Video Captures the First-Ever Glimpse of Light Connecting Galaxies in the Cosmic Web
For the first time, astronomers have directly imaged the faint glow of the diffuse cosmic web that stretches throughout the known the universe.
Astronomers announced on Thursday (Sept. 28) that they had for the first time captured the faint glow of the largest structure in the universe known as the “cosmic web,” a network of filaments that connect galaxies across the universe. Images such as these unveil valuable information about how galaxies form and evolve, and can also help trace the location of elusive dark matter that makes up around 80% of the mass in the universe.
In 2014, astronomers imaged the cosmic web for the first time using radiation from a faraway quasar, distant objects powered by black holes a billion times larger than our sun which are thought to be the brightest objects in the universe. In 2019, another imaging effort received help from young, star-forming galaxies to illuminate the surrounding cosmic web. Now, astronomers have directly imaged its light in the darkest depths of space between 10 billion and 12 billion light-years away.
“Before this latest finding, we saw the filamentary structures under the equivalent of a lamppost,” Christopher Martin, who is a professor of physics at the California Institute of Technology and the lead author of the new study, said in a statement. “Now we can see them without a lamp.”
According to cosmological simulations, over 60% of the hydrogen that was created by the Big Bang roughly 13.8 billion years ago collapsed to form a sheet, which then broke apart to make the web of cosmic filaments we see today. These filaments connect galaxies and feed them gas for growth and star formation. Although circumstantial, previous research has also suggested that galaxies form where these threads cross paths.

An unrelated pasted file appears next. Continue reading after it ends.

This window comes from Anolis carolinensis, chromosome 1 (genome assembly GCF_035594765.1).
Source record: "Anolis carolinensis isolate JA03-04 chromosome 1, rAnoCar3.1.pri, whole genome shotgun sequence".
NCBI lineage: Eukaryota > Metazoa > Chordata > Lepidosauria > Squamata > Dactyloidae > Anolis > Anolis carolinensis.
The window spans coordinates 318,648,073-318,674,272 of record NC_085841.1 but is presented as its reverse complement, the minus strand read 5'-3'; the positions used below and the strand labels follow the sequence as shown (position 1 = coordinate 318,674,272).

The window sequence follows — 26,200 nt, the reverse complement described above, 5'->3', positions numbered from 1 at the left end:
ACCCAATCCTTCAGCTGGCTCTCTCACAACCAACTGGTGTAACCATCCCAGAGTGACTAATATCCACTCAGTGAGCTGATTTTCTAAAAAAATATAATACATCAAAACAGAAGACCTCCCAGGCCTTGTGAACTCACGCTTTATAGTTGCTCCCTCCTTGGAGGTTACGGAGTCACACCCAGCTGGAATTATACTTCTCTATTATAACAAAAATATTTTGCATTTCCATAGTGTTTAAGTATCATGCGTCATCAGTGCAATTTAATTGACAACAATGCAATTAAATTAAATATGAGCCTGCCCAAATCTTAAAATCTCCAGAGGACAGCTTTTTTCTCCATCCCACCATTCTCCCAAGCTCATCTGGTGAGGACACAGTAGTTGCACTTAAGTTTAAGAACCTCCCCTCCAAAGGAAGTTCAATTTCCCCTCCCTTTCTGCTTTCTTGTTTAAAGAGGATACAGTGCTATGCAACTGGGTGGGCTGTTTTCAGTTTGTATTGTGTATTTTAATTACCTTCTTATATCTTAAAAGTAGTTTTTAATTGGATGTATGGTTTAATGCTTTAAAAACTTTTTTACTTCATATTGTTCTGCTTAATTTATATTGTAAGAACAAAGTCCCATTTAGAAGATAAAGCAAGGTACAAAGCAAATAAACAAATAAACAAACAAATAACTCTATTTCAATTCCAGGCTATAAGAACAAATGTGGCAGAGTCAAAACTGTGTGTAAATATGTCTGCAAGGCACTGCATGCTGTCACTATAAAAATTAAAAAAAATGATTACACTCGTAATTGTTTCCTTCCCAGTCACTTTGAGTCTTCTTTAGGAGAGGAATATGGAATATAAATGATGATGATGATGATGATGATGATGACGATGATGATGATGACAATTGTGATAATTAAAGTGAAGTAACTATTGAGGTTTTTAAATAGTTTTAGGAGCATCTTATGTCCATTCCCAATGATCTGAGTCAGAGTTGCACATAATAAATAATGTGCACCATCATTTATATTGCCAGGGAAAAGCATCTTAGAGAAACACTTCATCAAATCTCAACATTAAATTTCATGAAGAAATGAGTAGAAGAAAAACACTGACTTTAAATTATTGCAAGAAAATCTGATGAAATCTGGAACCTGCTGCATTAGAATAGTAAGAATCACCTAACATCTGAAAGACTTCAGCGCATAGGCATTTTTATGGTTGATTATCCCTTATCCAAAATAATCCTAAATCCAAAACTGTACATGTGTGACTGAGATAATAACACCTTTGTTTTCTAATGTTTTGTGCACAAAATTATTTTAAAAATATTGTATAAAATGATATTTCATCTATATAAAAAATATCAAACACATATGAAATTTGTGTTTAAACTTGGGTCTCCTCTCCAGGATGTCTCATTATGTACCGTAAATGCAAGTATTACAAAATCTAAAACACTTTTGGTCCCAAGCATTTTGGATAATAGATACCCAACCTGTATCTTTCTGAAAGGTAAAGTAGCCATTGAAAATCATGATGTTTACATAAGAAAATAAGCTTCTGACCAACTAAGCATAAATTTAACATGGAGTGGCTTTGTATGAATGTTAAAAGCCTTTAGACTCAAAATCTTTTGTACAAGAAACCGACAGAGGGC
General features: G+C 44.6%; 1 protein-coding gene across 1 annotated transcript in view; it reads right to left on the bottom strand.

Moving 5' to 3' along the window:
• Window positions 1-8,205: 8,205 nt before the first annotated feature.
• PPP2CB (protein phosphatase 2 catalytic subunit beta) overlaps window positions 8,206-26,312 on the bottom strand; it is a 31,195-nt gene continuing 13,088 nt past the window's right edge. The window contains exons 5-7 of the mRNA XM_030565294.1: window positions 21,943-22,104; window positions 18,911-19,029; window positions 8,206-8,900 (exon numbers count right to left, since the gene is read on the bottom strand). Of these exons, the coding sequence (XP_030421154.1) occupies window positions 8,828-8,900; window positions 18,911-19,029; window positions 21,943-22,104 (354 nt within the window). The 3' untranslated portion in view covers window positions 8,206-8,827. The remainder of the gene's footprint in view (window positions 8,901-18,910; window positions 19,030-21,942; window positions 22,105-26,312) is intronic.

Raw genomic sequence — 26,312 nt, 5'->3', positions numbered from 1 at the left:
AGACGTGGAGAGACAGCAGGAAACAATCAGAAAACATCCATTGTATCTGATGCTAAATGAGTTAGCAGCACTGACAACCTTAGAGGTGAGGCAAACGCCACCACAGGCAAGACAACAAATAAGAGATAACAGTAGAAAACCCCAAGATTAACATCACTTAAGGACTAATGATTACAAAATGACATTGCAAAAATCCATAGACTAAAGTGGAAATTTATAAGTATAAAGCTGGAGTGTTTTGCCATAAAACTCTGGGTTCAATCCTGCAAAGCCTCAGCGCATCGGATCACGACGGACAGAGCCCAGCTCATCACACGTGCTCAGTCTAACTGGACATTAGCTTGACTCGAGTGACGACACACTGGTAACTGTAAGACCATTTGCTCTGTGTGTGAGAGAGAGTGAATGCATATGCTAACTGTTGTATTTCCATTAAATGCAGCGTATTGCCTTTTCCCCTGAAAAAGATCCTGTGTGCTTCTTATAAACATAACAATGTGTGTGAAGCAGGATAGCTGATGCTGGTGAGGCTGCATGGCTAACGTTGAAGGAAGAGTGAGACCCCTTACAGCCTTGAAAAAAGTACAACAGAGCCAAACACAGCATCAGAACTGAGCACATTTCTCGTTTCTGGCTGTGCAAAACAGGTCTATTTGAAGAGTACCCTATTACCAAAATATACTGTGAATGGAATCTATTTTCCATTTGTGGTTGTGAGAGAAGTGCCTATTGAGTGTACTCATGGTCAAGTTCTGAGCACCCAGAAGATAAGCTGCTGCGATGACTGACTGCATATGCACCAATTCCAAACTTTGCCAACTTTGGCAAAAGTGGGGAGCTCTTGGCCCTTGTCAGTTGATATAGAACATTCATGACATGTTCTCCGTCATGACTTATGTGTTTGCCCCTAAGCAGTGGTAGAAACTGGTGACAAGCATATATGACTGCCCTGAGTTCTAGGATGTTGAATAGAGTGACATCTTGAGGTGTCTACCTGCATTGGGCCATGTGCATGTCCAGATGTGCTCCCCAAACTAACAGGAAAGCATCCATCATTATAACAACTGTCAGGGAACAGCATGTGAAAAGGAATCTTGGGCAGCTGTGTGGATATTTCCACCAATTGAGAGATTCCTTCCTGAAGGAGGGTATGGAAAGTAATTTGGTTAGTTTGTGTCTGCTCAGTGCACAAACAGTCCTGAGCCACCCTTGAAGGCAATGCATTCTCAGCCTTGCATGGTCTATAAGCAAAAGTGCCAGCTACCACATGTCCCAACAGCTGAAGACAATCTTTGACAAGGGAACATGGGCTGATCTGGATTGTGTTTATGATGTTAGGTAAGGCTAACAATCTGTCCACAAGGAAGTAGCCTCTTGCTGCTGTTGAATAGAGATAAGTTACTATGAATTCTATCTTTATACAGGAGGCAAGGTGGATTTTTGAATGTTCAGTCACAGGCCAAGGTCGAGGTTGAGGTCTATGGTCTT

To capture the latest image of these crisscrossing filaments, Martin and his team used the Keck Cosmic Web Imager based at the Keck Observatory perched atop the Mauna Kea volcano peak in Hawaii. The instrument was tuned to hunt down emissions from hydrogen gas, which is the main component of the cosmic web. The two-dimensional images produced by the instrument were later stacked to form a three-dimensional map based on where the emissions were detected as they emanated from the cosmic web, according to the new study.
“We are basically creating a 3D map of the cosmic web,” Martin said in the same statement. “We take spectra for every point in an image at [a] range of wavelengths, and the wavelengths translate to distance.”
To spot those faint emissions, his team had to first battle a homegrown problem: Light pollution. The dim light from the cosmic web can easily be confused with light permeating in the Hawaiian skies, atmospheric glow and even light from our own Milky Way galaxy.
So the team decided to take pictures of two different patches of the sky in which the cosmic web was considered to be at distinct distances. Then, the team took background light from one image and subtracted it from the other, and vice versa. The result left behind just the filamentary network of the web, as predicted by simulations in 2019, according to the new study, giving astronomers “a whole new way to study the universe,” Martin said.
Scientists say images like the ones captured by the new study can help them better understand how galaxies form and evolve across eons.
This research is described in a paper published Thursday (Sept. 28) in the journal Nature.
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